Ham radio and Morse code enthusiasts are gathering at the Deerfield Fairgrounds this weekend for the New England Amateur Radio Festival.
The event has come to New Hampshrie for decades, but this year for the first time, a program called New England Tech Trek is catered specifically to middle and high schoolers.
High school teacher Lisa Marcou brought a group from Concord Regional Technical Center. Standing in between a table of circuitry boards and remote-controlled robots, she calls the event a "one-stop-shop:"
"It exposes them in one place to see a variety of different applications," she says. "So they're learning why they need physics, they're learning why they need to know how electrityc and electronics works; they're learning where code is used in all our automated systems."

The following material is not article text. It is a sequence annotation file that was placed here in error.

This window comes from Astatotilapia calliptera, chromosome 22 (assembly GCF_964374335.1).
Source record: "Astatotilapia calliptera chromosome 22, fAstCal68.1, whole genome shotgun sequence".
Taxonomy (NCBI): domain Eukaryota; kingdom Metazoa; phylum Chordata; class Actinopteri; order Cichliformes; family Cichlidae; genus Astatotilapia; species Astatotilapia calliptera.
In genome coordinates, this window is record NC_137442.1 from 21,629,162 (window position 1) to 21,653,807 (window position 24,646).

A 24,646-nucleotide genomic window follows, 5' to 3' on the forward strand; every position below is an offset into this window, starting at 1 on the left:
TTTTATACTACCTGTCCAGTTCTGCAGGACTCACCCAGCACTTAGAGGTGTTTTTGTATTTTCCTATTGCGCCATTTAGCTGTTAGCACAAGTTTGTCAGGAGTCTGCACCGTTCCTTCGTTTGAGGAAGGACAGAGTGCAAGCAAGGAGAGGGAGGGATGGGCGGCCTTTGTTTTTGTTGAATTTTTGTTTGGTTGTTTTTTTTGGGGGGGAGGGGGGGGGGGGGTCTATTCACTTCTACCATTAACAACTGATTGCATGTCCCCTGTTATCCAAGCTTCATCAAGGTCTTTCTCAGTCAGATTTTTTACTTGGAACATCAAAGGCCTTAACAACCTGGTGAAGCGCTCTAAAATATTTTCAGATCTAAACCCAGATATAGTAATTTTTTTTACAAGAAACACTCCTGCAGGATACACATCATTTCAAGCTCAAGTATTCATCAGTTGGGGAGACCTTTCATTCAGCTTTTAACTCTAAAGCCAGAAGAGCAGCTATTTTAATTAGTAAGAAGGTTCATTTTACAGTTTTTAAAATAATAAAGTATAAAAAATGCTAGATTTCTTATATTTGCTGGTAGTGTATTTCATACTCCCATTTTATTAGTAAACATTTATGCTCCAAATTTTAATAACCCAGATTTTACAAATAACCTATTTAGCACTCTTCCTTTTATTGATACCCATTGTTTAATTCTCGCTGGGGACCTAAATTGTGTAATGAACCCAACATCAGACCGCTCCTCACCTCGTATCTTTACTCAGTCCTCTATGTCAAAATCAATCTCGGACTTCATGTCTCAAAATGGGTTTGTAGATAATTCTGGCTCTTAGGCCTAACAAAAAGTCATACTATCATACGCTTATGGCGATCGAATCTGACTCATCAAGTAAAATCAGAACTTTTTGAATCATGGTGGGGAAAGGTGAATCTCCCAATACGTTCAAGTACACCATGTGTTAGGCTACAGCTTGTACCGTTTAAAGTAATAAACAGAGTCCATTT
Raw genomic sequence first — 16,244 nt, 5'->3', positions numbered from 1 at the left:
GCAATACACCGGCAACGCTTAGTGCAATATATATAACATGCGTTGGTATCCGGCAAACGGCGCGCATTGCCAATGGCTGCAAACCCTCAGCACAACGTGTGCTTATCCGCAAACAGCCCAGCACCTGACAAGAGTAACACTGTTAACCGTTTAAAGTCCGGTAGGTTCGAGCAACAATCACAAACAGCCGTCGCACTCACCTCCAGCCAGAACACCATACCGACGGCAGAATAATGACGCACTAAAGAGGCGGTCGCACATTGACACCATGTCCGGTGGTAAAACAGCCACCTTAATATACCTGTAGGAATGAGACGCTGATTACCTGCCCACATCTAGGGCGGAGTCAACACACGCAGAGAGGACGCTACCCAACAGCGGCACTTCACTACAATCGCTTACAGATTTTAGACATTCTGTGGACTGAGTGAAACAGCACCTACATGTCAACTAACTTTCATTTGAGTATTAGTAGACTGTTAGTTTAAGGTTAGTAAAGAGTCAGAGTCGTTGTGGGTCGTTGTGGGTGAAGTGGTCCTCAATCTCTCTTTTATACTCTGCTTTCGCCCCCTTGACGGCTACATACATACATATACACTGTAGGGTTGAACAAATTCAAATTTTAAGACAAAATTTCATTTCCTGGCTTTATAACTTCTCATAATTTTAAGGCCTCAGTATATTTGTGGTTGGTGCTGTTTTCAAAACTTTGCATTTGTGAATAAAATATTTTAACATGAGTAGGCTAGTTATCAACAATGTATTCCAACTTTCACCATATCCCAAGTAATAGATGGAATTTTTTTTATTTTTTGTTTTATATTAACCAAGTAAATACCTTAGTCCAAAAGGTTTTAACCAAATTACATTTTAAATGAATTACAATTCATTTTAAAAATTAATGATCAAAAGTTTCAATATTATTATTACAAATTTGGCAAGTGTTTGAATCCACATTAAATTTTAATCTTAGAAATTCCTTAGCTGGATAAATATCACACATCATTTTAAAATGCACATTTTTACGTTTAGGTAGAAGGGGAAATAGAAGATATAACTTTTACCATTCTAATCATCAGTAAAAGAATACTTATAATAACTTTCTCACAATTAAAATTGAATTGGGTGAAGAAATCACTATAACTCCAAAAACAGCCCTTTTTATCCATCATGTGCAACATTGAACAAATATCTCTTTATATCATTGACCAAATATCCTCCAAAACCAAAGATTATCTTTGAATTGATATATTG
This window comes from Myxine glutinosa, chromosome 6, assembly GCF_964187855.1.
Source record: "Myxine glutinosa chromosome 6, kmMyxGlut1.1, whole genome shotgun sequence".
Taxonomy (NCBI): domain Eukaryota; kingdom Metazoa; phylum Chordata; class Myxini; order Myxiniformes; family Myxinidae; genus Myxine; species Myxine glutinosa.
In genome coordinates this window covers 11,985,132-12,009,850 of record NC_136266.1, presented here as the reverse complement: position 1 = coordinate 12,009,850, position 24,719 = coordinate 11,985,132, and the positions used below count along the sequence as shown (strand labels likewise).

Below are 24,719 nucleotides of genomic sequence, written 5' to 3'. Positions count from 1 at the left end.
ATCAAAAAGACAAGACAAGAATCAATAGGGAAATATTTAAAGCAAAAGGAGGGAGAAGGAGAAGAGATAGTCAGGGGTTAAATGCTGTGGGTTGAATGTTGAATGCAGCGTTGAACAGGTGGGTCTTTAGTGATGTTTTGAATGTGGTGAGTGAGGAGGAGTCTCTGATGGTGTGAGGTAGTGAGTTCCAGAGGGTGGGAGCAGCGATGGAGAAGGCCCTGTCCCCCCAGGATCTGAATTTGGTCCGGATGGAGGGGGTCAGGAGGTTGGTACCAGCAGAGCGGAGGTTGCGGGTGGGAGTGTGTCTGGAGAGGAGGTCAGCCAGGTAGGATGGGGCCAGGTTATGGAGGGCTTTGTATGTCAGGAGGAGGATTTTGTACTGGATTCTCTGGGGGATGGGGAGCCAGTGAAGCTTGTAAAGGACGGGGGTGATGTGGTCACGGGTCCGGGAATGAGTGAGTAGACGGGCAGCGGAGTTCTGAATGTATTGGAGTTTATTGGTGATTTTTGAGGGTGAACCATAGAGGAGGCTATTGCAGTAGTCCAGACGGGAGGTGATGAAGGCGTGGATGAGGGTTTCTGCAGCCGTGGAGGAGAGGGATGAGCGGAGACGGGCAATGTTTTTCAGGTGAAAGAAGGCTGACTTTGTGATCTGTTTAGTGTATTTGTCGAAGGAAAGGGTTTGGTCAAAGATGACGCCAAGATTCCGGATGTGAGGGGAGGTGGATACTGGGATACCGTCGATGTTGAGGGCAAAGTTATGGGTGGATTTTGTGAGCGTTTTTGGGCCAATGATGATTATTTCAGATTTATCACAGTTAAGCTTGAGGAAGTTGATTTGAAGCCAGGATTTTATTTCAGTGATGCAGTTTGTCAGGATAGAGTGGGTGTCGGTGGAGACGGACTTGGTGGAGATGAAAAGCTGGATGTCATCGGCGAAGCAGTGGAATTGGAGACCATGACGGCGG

One of Marcou's students, Colin Dubois is at a nearby table learning code - Morse code, that is.
"A dot and a dash together would create an 'a' - dash dot dot dot would be 'b,'" he explains. "And there's a whole other bunch of series and sets to create numbers and letters. And you're using these telegraph systems in order to be able to transmit these messages using Morse code."
One of Dubois' favorite discoveries from the day: if you get good enough, Morse code is faster than texting with a smart phone.